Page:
SASKATOON -- Living in rural areas of Saskatchewan may be a dream for many, not much traffic matched with little noise, but for a couple living within the rural municipality of Aberdeen that dream oasis turned problematic when their access road flooded in 2013.

“Porter Lake expanded putting our driveway about 10-12 feet underwater,” said the owner of the home Jeanne Waldner.

The Rural Municipality of Aberdeen has maintained Jeanne and Jeff Waldner’s access road since 1989. The portion that flooded over belongs to the R.M of Aberdeen and the couple's neighbours. The couple was granted a temporary road spanning 2.2 kilometres which the RM built.

“The RM has gratefully maintained (the road) up until currently,” said Waldner. “Over the summer decided that they were no longer responsible for that.”

The ordeal has placed a burden on them, according to the couple.

“The last week I was unable to go to work the entire week because I was unable to get off the yard until Friday at 3 p.m. when my husband’s employment, Biomed had paid the entire bill of what had been owing for snow removal up to this point and they managed to get the road opened up Friday,” Waldner told CTV News.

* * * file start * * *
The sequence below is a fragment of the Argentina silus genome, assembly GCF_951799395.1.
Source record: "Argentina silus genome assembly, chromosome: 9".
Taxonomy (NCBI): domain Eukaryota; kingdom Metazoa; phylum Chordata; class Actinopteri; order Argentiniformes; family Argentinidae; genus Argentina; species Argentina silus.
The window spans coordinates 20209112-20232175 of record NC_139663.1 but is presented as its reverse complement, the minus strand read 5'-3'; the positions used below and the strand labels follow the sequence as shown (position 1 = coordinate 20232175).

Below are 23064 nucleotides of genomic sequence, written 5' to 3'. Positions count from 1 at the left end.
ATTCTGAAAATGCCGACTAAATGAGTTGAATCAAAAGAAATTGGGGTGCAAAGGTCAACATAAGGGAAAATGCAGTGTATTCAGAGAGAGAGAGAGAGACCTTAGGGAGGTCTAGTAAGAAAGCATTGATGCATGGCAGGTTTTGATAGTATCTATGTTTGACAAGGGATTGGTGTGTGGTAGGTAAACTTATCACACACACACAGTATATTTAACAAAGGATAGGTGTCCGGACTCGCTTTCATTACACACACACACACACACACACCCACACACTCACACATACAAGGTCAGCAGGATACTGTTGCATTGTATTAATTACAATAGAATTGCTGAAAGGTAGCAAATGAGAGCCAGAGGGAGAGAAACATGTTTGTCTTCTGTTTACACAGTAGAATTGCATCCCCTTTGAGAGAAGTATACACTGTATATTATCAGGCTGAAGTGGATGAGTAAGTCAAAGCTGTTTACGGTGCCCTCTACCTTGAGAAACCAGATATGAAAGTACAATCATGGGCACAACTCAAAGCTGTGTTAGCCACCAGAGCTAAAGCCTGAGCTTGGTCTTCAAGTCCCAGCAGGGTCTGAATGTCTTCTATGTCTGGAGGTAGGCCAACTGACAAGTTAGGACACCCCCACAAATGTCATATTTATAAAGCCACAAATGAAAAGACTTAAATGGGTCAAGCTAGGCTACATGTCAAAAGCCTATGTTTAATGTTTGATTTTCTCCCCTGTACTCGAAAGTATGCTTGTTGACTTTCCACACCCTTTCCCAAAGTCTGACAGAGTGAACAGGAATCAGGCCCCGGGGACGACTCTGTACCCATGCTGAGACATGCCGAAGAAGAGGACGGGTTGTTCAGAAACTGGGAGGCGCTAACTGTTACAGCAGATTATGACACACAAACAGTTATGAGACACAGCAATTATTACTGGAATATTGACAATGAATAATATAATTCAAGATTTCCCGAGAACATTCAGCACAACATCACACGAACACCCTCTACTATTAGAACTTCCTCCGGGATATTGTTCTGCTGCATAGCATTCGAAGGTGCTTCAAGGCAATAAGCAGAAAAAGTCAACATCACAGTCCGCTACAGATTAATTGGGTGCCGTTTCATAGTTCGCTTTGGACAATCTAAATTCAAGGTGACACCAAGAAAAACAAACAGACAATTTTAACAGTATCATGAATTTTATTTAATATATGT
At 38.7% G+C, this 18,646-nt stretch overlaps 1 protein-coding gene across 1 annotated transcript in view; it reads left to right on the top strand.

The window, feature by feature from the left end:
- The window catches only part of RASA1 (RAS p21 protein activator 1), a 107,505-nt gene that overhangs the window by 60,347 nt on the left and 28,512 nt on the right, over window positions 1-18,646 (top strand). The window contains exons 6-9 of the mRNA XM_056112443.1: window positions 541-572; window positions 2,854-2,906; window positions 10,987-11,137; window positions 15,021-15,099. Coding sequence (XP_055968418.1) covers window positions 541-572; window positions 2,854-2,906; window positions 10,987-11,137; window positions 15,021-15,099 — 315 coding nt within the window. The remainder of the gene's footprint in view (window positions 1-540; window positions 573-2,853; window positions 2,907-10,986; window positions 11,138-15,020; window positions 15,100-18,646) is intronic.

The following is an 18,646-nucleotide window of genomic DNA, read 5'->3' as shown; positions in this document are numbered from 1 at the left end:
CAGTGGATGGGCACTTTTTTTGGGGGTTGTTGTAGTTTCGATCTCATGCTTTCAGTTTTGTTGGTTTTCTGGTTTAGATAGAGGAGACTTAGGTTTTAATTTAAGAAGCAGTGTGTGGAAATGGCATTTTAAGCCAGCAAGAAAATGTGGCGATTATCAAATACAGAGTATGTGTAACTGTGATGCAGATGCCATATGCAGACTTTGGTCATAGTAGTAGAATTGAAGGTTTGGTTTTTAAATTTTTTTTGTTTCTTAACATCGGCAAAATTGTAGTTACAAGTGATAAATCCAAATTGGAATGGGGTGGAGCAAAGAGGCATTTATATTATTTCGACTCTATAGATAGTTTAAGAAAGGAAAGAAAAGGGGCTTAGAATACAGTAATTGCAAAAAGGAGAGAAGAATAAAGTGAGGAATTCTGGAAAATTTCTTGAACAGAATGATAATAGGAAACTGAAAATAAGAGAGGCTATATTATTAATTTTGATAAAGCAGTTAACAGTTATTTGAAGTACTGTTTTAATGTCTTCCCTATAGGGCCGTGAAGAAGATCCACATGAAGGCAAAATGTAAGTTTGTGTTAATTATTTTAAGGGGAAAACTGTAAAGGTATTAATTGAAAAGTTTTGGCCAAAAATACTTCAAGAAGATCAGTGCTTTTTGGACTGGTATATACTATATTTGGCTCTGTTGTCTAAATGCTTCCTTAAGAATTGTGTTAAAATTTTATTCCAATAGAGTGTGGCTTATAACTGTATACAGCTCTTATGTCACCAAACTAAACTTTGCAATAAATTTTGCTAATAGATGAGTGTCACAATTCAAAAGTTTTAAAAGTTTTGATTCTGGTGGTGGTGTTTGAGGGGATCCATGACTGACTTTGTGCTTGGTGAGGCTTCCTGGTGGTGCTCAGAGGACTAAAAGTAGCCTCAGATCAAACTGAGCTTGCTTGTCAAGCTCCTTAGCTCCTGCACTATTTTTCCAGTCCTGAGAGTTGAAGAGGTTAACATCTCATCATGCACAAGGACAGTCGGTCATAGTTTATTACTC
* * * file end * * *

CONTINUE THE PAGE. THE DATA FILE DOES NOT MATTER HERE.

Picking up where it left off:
In total, the couple has paid $300 to have the access road plowed themselves, while Biomed paid a total of $678.40.

The RM of Aberdeen gave this response:

"For ten years, the Rural Municipality of Aberdeen has, though under no legal obligation to do so, attempted to assist the Waldner’s by providing temporary access to their yard at no cost, with the support of their neighbours. We would all have hoped that the flooding that caused this situation would have since subsided, but it regrettably has not. The RM has determined that the time has come to seek a permanent solution that is equitable to all ratepayers including the Waldner’s."

“There’s many times of the year family cannot get here,” said Waldner. “If we’re scared of winds in the winter time family does not come.”

Waldner also highlighted how the spring brings on mud making it difficult to navigate the 2.2 km driveway.

“Why the sudden change? Why now? What’s going on now that were unaware of?” asked Waldner.

A University of Saskatchewan College of Law assistant professor believes the RM should foot the bill.

“If this is on municipal property and if it is road built by the municipality, open to the public, then they have an obligation to repair that road under the statute,” Felix Hoehn said.


This story has been corrected to state that the area in question is an access road, not a driveway.